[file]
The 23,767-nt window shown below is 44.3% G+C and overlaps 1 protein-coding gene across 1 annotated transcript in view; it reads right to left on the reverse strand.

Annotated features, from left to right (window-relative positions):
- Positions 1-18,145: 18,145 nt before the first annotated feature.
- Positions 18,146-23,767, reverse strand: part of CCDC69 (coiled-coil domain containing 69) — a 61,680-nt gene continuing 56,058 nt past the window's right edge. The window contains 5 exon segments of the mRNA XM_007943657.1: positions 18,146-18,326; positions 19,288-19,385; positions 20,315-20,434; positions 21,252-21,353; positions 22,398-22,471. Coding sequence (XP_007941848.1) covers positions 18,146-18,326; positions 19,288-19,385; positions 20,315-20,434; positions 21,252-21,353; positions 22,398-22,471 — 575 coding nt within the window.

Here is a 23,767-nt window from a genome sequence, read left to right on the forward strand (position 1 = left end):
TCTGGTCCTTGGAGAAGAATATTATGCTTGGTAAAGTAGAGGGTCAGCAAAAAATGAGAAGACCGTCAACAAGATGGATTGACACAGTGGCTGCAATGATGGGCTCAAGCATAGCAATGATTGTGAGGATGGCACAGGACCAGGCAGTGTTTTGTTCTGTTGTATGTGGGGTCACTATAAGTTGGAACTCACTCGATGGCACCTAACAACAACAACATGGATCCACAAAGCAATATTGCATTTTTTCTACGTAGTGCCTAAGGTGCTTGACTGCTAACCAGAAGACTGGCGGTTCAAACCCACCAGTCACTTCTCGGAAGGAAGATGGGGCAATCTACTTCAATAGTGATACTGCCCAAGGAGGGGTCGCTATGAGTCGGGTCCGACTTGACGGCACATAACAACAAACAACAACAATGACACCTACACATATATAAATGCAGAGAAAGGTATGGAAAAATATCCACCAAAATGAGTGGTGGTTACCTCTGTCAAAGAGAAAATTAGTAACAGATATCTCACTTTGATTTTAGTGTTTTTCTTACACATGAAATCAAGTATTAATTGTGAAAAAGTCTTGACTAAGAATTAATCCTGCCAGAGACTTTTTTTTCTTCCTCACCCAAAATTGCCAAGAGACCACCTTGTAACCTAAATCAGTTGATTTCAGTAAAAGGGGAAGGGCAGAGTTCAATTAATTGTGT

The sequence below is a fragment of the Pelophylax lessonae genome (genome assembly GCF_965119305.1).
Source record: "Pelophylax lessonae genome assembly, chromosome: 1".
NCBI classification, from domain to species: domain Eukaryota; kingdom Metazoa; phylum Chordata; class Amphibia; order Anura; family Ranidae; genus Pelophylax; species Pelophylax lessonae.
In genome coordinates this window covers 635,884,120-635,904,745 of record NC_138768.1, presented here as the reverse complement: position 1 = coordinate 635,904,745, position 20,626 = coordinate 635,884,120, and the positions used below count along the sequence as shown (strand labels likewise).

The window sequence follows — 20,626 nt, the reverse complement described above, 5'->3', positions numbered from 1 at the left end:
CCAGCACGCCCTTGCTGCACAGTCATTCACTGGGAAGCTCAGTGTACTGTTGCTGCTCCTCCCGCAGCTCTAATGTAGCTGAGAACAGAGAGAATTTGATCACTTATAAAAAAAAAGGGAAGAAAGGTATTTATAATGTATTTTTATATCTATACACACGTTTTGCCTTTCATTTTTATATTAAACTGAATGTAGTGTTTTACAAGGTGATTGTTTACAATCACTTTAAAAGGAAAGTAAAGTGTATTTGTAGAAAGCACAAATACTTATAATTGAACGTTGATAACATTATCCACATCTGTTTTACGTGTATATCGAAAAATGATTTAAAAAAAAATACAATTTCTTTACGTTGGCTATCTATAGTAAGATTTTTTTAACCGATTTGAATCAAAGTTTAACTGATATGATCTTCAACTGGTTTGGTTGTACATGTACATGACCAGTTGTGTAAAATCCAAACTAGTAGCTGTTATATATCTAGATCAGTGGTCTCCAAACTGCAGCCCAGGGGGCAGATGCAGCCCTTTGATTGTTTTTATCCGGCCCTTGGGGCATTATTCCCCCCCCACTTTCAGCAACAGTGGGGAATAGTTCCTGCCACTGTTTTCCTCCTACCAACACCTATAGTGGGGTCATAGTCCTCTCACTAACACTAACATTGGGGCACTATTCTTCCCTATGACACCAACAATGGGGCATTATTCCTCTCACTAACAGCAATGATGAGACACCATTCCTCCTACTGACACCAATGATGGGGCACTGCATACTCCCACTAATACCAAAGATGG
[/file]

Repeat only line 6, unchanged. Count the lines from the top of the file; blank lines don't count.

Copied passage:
TCTGGTCCTTGGAGAAGAATATTATGCTTGGTAAAGTAGAGGGTCAGCAAAAAATGAGAAGACCGTCAACAAGATGGATTGACACAGTGGCTGCAATGATGGGCTCAAGCATAGCAATGATTGTGAGGATGGCACAGGACCAGGCAGTGTTTTGTTCTGTTGTATGTGGGGTCACTATAAGTTGGAACTCACTCGATGGCACCTAACAACAACAACATGGATCCACAAAGCAATATTGCATTTTTTCTACGTAGTGCCTAAGGTGCTTGACTGCTAACCAGAAGACTGGCGGTTCAAACCCACCAGTCACTTCTCGGAAGGAAGATGGGGCAATCTACTTCAATAGTGATACTGCCCAAGGAGGGGTCGCTATGAGTCGGGTCCGACTTGACGGCACATAACAACAAACAACAACAATGACACCTACACATATATAAATGCAGAGAAAGGTATGGAAAAATATCCACCAAAATGAGTGGTGGTTACCTCTGTCAAAGAGAAAATTAGTAACAGATATCTCACTTTGATTTTAGTGTTTTTCTTACACATGAAATCAAGTATTAATTGTGAAAAAGTCTTGACTAAGAATTAATCCTGCCAGAGACTTTTTTTTCTTCCTCACCCAAAATTGCCAAGAGACCACCTTGTAACCTAAATCAGTTGATTTCAGTAAAAGGGGAAGGGCAGAGTTCAATTAATTGTGT